Old Crow Bottled in Bond Review – circa 1980

Old Crow Bottled In Bond ReviewThis bottle of Old Crow Bottled In Bond is the National Distillers stuff. Jim Beam bought these guys in 1987 and almost immediately shut down the distillery. This was a bad idea and for my tastes the brand has never recovered. If you want to see exactly what I mean by that check out my review of the modern Old Crow.

For those of you who might not know, even if it is not a bottled-in-bond bottle, you can identify these ND bottles by the UPCs. The first five numbers on a National Distillers UPC is 86259 whereas the first five numbers on a Jim Beam UPC is 80686. If there is no UPC then it’s likely from the 70’s and pre-dates ND’s demise by a good decade or so.

While we’re on the subject if you’re looking for more info on dating a bottle of whiskey check out WhiskeyID. It’s a good site to find out more about this type of thing.

Old Crow Bottled in Bond Review – circa 1980

Distiller: W.A. Gaines “A division of the Old Crow Distillery Company” Frankfort Kentucky.
Age: At least 4 years
ABV: 50%
Price: N/A (dusty)

DSP KY 25 bottled at DSP KY 14

Yep, you guessed it, bourbon brown

This is what I am talking about. It has a touch of old bottle effect, but in general it’s really nice. Notes of allspice and chamomile tea. Soft oak and wet dog waltz around a rose petal base. After about a minute a bit of a chemical quality checks in.

Spicy soft oak and some corn. That bit of plastic is really showing up here. I find myself liking it less and less.

More oak and plastic.

OK, here’s the deal. This whiskey needs a bit of time. For some reason older bottles of Old Crow, with the white plastic cap, can make the bourbon come across a bit chemically. This is even after the bottle has been opened and half emptied. The trick is to get the bourbon out of the bottle and let it sit in the glass before getting into it and often the plasticness will blow off. Though be sure to cover with a paper towel so no bugs try to commit suicide in the delicious bourbon.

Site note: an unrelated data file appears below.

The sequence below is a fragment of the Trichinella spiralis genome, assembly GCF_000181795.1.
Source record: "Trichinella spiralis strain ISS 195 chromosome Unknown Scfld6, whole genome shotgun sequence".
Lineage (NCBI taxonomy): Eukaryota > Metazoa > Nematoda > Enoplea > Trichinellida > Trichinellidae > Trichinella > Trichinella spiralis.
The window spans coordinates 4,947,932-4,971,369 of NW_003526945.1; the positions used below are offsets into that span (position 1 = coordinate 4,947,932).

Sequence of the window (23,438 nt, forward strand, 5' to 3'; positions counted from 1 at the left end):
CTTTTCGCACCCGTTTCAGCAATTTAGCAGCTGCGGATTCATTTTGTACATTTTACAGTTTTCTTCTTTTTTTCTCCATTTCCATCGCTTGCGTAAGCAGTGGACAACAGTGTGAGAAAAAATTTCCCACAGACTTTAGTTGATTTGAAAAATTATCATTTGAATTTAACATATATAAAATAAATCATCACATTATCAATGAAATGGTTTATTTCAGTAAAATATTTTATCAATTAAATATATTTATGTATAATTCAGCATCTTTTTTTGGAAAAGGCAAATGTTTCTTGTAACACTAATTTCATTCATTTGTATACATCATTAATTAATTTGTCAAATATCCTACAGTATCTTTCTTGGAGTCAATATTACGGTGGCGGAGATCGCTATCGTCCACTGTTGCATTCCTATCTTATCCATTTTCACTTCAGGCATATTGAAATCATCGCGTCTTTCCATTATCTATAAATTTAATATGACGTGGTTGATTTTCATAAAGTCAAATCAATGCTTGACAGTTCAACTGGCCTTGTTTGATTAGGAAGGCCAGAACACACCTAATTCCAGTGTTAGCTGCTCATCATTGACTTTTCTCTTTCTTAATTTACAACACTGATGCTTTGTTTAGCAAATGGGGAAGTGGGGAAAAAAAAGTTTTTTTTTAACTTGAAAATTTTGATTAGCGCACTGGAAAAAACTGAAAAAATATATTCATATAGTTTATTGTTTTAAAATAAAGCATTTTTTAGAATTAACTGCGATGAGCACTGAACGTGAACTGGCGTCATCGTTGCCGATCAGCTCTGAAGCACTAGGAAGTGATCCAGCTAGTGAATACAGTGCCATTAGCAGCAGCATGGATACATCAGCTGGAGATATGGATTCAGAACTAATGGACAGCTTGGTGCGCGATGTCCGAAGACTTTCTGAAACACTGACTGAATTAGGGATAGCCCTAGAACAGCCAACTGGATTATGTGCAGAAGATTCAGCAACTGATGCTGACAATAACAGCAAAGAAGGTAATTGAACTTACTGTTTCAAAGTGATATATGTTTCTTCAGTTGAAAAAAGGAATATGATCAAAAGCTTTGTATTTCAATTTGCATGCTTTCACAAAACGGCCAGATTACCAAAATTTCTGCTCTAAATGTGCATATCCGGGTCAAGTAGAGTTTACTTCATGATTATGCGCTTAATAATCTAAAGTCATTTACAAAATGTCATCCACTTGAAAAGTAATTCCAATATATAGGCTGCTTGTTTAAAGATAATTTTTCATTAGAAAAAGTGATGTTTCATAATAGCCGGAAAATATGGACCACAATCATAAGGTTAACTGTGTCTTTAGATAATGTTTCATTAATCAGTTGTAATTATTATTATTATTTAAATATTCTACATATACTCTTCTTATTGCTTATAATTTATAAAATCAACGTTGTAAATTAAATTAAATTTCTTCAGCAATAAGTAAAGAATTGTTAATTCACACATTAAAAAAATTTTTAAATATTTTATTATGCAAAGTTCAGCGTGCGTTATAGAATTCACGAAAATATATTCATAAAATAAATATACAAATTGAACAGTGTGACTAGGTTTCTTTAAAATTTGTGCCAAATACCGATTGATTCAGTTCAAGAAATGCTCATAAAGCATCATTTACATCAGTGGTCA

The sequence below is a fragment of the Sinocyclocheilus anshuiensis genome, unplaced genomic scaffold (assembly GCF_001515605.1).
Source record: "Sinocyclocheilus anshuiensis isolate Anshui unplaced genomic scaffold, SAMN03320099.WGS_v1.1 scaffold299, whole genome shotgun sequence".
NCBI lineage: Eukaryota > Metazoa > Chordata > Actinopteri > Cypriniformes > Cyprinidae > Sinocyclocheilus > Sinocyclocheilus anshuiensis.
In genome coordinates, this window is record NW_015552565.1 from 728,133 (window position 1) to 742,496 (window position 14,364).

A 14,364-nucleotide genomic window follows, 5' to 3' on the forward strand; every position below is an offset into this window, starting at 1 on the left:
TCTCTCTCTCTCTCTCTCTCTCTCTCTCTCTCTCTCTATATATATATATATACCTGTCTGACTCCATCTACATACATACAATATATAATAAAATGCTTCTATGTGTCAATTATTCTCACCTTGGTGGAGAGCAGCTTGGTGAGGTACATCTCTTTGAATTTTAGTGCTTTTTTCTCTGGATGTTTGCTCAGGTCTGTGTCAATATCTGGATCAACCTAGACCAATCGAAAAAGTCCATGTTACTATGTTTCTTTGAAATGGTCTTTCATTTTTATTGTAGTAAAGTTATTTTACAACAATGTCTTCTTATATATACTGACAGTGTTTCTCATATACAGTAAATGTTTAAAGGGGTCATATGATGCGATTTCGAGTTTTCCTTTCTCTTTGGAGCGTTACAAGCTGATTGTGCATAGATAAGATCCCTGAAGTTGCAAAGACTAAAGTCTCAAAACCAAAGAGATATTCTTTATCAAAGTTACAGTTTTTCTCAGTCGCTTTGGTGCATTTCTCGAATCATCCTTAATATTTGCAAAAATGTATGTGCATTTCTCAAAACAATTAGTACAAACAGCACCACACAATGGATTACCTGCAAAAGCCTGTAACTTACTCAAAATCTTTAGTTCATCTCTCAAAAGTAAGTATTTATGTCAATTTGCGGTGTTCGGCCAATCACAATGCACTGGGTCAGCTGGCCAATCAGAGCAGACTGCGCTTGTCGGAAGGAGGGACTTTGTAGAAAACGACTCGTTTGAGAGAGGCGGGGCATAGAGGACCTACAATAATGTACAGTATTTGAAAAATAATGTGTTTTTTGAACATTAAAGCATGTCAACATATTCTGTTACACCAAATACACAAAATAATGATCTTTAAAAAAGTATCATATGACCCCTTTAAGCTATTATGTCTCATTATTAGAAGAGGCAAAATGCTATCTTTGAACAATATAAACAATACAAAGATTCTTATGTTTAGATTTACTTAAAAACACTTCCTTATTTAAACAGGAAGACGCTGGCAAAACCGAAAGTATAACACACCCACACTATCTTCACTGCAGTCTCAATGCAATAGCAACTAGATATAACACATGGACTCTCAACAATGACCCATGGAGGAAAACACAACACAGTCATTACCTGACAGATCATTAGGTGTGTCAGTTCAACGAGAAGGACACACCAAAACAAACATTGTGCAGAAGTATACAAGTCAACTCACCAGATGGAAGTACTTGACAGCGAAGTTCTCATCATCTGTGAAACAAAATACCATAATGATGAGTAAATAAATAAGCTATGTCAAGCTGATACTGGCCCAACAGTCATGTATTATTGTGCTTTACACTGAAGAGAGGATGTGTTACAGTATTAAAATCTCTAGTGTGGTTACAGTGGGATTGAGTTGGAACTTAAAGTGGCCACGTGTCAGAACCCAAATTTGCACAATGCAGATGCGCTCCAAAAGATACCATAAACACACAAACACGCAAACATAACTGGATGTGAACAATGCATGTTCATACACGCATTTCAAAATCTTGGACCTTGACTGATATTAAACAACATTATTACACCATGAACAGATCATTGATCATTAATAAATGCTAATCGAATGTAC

After 30 mins in the glass.
Much better. The original nose comes over to the palate and then it gets buttery. The finish is old oak, touch of wood glue, corn syrup and butter as well.

Bottles like this circa 1980 Old Crow Bottled in Bond are always a crapshoot. Sometimes old bottles are great and other times they are completely ruined by the plastic cap. I’m happy this one came through, but I would never pay a whole lot for a bottle of this for that very reason. Keep that mind when you’re out dusty hunting.

SCORE: 86/100

Chris Uhde

Chris Uhde

I've been in the spirits business in one capacity or another for over 14 years. I cut my teeth as a bartender in an Athens, GA dive bar and In 2007, I started working for JVS Wines in California. I now manage Southern California for JVS and the West Coast for Impex Beverages. I'm also the whisky expert for the Daily Pint in Santa Monica and the United Scottish Society in Southern California. I'm here because, really, I love all types of whisk(e)y and other spirits too.